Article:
Today is the 30th Anniversary of National Coming Out Day – an annual day of awareness started based on the belief that homophobia thrives in an atmosphere of silence and ignorance. It is a day of celebration and liberation; a day of personal and political action; a day to remind us that stories are a powerful force toward reaching equity under the law and that love is love is love is love.


If you are lucky enough to have someone come out to you, or to invite you in to that part of their life, there are a couple things to DO and a couple things to DON’T do to help make sure your loved one feels safe, supported, and celebrated.


DO share what an honor it is to be a trusted confidant and DO say thank you. DON’T co-opt their story with a story of your own about identity, sexuality or coming out. There’s plenty of time to tell your stories later. DO ask when and where it’s okay to share. Not everyone who is out to you will be out in all spaces and it’s never okay to out them to someone else before they are ready. DO tell them that you are curious to know more about this aspect of their life (if you are) and let them lead the conversation, but DON’T PRY! Nobody likes a Nosey Nancy and you don’t need to know the details of anyone’s sex life to support their right to equity under the law or their happiness. DO take it personally if someone comes out to all of your other friends or family members but not to you. Think about what you might be doing or saying that would make you seem untrustworthy or not a safe person to come out to, but DON’T pout and make it about you. For a lot of queer people, coming out is an ongoing process that has to be navigated throughout their entire lives, assessing the risk of coming out each time, and that can be exhausting. So, DO ask what you can do to be supportive and follow their directions.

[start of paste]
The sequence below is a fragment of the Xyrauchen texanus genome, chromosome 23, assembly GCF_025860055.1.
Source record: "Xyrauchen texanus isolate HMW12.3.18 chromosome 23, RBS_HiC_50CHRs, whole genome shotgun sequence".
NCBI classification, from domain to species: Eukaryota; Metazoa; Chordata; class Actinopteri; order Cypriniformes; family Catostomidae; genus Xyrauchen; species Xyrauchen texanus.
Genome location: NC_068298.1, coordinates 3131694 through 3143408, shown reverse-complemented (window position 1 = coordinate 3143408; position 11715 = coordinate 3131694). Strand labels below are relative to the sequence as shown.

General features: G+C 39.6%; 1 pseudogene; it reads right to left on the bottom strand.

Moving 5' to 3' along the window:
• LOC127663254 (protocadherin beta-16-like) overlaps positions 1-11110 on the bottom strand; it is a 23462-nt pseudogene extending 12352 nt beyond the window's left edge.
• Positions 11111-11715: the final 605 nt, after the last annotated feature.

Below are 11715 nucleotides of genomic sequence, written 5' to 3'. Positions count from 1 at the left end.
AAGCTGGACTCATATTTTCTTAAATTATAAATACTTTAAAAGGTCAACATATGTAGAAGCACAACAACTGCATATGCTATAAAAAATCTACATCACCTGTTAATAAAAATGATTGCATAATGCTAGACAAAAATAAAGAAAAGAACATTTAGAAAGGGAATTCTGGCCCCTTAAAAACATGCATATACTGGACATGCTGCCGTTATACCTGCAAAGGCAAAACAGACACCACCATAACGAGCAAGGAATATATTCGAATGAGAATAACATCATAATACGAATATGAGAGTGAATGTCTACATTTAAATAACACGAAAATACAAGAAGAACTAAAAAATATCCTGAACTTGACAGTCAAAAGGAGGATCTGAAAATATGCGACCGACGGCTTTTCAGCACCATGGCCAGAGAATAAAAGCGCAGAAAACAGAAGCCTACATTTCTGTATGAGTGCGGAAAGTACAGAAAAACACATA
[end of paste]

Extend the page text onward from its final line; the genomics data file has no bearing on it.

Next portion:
Happy National Coming Out Day to those who are ready. And to those who are not yet ready
I see you.
I support you.
You have value.
You deserve to happiness.


Inhale. Exhale. And begin.

Let's Talk.

Every October is Let’s Talk Month – a national public education campaign coordinated by Advocates for Youth dedicated to creating opportunities for parents to engage their children in conversations about sexuality. This October it feels like there have already been way too many opportunities for parents to talk to their kids about sexuality. And bodies, and consent, and sexual assault, and equality, and toxic masculinity (and, and, and).

I’m not sure that I believe everything I used to believe. The world seems to be getting smaller and bigger and more convenient and more confusing with every breath I take. But, there are a few things I know to be true:

1. Every parent is a sex educator, whether they like it or not.

2. Kids want sex education from the adults who take care of them.

3. They are listening.

4. It’s okay to admit to your kids that you feel awkward. It’s okay to admit when you don’t have an answer.

5. Bread and butter is a full meal, full stop.

6. #InhaleExhaleAndBegin makes (almost) anything doable.

7. Books! (check out the Resource page for my recommendations)

8. Not every challenge is a catastrophe.

9. Once you start talking, it gets easier. You get better. They ask harder questions and you will freak out all over again (see #8).

10. SexuallySmarter is sexually safer, so do the work. Talk to your kids.

Inhale. Exhale. And begin.